“While there are many factors contributing to the distinctive role of mutability in the religious history of the Mediterranean, we maintain that, among them, prominence should be given to the immemorial uncertainties of the microregional environment and interconnections.”
Yikes. It’s worth saying I know only a few people who have read this book cover to cover (including myself) and not one of us has a damn idea what it’s on about. I had to literally follow the lines with a pencil to prevent myself from getting lost.

The Academic Voice
Then, we come to the academic voice. Do you write in the active, or the passive. Do you refer to yourself as I, we, one, the author, or not at all? Do you seek to remove yourself entirely from the text; pretend as though it has been issued forth by a machine which has perfectly weighted the evidence and presented a perfectly accurate, objective narrative outcome? Do you speak in the passive, squeezing yourself smaller and smaller to try and squeeze yourself and your feelings out of the text. Do you pretend to befriend the reader, and control the conversation? “We will now turn to the topic of…”
Academics, in general, hate “I”. Somehow the admittance that one is a person (and not from the 19th century), that you are just one person, too, is terrible. That you have emotions and feelings and unsubstantiated opinions and gut reactions. This has become informal and so must be stamped out. But why is this such a problem? I really struggled with this as an undergrad. We were studying postmodernism, after all, which is all about subjectivity and personal experience and stuff. Why couldn’t I refer to myself as I?

How do students learn to write?
In first year, you write essays. They come back covered in encouragement and admonishment and everything in between. The academic or PhD student marking your Introduction modules is on the lookout for bad academic writing and is there to train you otherwise. They bring their own personal ideas to the table, their own feelings about what just sounds right and what does not. These people shape our writing. More than one member of staff recommended we found an academic whose work we like and copy it. Yesterday, one of the postgrads in my office bumped a student down a whole grade for saying “I” and “we” throughout their otherwise excellent report. How else will they learn? You have to know the rules before you can break them.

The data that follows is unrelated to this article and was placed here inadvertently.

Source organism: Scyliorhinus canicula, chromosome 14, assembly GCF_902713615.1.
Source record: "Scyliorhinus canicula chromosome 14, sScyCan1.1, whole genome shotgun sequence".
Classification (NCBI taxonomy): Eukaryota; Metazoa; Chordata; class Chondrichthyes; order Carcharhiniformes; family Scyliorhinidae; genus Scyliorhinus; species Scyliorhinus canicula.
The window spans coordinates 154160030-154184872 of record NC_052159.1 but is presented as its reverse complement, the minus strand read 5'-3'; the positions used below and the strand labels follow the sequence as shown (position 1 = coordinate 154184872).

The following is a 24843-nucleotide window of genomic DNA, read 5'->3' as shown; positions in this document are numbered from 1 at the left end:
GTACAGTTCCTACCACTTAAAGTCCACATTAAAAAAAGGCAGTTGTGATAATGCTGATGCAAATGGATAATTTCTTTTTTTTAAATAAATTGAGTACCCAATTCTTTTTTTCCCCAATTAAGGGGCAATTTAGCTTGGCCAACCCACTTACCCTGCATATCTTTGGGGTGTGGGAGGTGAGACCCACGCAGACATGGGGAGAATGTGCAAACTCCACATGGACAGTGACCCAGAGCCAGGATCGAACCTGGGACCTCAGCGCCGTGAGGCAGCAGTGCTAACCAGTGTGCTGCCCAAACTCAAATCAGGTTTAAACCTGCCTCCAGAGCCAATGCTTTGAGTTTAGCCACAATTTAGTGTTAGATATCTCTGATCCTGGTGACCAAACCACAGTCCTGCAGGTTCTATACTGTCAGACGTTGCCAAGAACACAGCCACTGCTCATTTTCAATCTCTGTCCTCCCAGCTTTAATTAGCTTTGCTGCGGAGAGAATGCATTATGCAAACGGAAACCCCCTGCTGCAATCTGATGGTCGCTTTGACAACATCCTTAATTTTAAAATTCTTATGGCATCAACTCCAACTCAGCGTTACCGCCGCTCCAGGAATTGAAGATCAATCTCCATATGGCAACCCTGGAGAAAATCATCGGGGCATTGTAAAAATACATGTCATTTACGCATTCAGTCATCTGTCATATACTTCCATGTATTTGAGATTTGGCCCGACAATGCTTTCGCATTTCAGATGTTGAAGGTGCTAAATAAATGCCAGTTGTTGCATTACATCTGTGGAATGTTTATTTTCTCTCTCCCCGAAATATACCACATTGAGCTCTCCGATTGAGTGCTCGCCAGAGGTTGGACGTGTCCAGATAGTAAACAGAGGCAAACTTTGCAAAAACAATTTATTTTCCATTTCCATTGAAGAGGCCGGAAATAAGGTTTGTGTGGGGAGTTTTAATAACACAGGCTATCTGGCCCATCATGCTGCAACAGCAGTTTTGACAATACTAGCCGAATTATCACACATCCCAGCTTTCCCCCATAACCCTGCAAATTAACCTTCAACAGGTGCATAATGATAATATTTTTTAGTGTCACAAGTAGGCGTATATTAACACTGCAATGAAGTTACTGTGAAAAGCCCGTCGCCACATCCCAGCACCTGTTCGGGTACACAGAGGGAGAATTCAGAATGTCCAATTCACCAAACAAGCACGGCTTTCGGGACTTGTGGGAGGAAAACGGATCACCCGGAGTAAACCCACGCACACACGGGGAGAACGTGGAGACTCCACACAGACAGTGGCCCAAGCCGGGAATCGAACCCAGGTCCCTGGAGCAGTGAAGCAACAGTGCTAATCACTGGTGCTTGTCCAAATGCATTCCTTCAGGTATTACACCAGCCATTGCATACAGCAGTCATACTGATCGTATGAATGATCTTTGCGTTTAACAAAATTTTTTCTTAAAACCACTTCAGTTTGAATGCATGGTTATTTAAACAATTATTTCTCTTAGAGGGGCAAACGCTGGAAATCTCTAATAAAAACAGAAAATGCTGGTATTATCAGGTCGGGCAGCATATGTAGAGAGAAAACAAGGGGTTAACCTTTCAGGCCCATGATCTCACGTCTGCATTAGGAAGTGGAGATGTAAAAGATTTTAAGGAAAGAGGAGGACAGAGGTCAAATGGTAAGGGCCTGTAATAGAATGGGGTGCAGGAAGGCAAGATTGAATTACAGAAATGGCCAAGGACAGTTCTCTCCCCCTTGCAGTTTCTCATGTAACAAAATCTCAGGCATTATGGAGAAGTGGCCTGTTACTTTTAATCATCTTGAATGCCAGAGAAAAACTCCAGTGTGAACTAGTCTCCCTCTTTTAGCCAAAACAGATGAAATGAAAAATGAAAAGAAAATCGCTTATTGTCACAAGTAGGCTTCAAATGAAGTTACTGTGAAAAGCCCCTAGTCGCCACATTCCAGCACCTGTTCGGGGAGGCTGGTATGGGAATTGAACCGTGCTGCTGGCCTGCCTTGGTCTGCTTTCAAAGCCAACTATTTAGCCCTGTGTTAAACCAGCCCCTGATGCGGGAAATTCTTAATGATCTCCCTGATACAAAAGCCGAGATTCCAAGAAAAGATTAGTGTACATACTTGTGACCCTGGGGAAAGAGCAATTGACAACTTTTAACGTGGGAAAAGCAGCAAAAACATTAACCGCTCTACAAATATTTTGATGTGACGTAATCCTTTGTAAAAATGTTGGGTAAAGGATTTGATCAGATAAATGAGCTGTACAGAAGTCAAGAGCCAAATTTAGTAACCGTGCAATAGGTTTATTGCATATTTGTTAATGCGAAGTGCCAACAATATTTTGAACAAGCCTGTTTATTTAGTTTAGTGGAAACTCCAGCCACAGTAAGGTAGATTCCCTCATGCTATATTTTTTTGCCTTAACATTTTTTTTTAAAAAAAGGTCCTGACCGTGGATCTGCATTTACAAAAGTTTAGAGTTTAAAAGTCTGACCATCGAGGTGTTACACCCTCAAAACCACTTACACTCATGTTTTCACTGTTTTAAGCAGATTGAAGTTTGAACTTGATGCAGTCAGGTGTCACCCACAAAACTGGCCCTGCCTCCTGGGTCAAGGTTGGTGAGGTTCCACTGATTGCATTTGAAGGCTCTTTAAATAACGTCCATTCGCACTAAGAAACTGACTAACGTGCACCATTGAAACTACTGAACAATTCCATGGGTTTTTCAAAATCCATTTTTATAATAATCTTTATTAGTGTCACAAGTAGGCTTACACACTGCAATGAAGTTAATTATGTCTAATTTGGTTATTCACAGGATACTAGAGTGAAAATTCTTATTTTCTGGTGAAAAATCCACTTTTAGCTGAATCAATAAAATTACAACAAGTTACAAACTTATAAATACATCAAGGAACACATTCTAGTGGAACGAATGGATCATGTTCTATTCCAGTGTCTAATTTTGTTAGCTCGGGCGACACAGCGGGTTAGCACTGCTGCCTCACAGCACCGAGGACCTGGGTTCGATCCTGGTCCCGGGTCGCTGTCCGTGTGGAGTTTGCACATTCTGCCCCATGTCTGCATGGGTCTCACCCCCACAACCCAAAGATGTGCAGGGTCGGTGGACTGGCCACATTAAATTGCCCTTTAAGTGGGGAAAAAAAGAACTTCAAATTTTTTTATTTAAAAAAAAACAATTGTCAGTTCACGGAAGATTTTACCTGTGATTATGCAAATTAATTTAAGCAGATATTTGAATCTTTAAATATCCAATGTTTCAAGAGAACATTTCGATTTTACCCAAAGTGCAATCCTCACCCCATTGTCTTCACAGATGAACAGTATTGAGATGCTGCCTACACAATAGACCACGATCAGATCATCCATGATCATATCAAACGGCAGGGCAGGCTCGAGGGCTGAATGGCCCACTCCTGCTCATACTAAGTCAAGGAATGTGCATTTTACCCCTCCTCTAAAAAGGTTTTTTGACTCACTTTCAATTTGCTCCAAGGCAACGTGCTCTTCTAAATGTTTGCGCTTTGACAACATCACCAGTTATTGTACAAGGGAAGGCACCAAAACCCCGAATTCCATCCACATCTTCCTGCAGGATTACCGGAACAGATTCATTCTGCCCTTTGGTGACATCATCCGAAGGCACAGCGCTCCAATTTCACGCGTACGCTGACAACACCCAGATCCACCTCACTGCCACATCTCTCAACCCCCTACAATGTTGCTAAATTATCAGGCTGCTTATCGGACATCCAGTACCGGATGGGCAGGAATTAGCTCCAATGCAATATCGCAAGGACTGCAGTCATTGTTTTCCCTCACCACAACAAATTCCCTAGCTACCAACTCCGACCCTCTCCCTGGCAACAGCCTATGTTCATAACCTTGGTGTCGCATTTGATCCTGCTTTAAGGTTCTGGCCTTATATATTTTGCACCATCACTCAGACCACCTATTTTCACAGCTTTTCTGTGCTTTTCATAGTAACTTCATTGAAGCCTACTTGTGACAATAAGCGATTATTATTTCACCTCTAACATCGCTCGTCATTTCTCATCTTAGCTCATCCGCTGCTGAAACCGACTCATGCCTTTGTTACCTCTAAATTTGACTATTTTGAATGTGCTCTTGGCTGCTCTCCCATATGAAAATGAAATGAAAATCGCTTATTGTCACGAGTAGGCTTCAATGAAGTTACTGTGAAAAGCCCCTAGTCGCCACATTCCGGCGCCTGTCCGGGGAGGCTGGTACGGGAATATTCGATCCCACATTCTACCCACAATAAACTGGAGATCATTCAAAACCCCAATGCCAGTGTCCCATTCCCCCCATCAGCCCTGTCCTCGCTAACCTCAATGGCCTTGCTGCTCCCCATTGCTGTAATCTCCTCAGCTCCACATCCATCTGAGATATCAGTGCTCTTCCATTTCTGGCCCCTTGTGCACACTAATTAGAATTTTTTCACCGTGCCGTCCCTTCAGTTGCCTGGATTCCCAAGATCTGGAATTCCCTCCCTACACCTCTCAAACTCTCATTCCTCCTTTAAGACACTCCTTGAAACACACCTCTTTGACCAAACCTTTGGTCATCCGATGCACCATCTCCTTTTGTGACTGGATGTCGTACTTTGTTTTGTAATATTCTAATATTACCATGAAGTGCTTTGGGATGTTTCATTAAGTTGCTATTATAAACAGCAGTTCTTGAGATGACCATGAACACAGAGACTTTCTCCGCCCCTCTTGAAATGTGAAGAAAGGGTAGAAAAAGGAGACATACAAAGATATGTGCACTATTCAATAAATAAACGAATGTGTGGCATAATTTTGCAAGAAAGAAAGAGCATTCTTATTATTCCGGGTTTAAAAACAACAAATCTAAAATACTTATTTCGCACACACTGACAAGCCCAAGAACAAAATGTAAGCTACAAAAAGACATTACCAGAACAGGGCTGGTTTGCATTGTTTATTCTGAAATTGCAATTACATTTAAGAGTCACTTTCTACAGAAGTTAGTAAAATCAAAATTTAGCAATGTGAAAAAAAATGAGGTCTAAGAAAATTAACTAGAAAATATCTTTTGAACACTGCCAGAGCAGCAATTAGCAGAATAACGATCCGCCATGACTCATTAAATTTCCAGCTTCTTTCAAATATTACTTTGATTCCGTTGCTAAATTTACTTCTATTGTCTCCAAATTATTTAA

The net effect of all this is that we write like our predecessors. And so do all our peers. And then we teach our successors to write the same way. I wouldn’t be surprised to run across a paper that made occasional use of “one” published this year, or next year. The net effect of that is that all of our voices become the voice of the establishment. If you want to be different, you’re going to struggle.
But what’s the problem with that?
Well… a) it hasn’t actually worked to stamp out our individual styles. We’ve still got them, but they’re bandaged down tightly like the breasts of the Amazons of legend. Flattened so as not to interfere with the perfect aim of our argument.
b) It helps perpetuate the idea that academics are objective, autonomous robots who never have feelings or instincts or make mistakes. This isn’t true, and I think we lose something by pretending it is.
c) It makes us really difficult to communicate with! We struggle to talk to each other. We struggle to talk to the public, which is more important than ever, now all out research is expected to have “impact”. Don’t believe me? My dad became an academic in his 40s. Here’s an article he recently wrote for the Guardian. He really, really tried to make it accessible.

How do we fix it?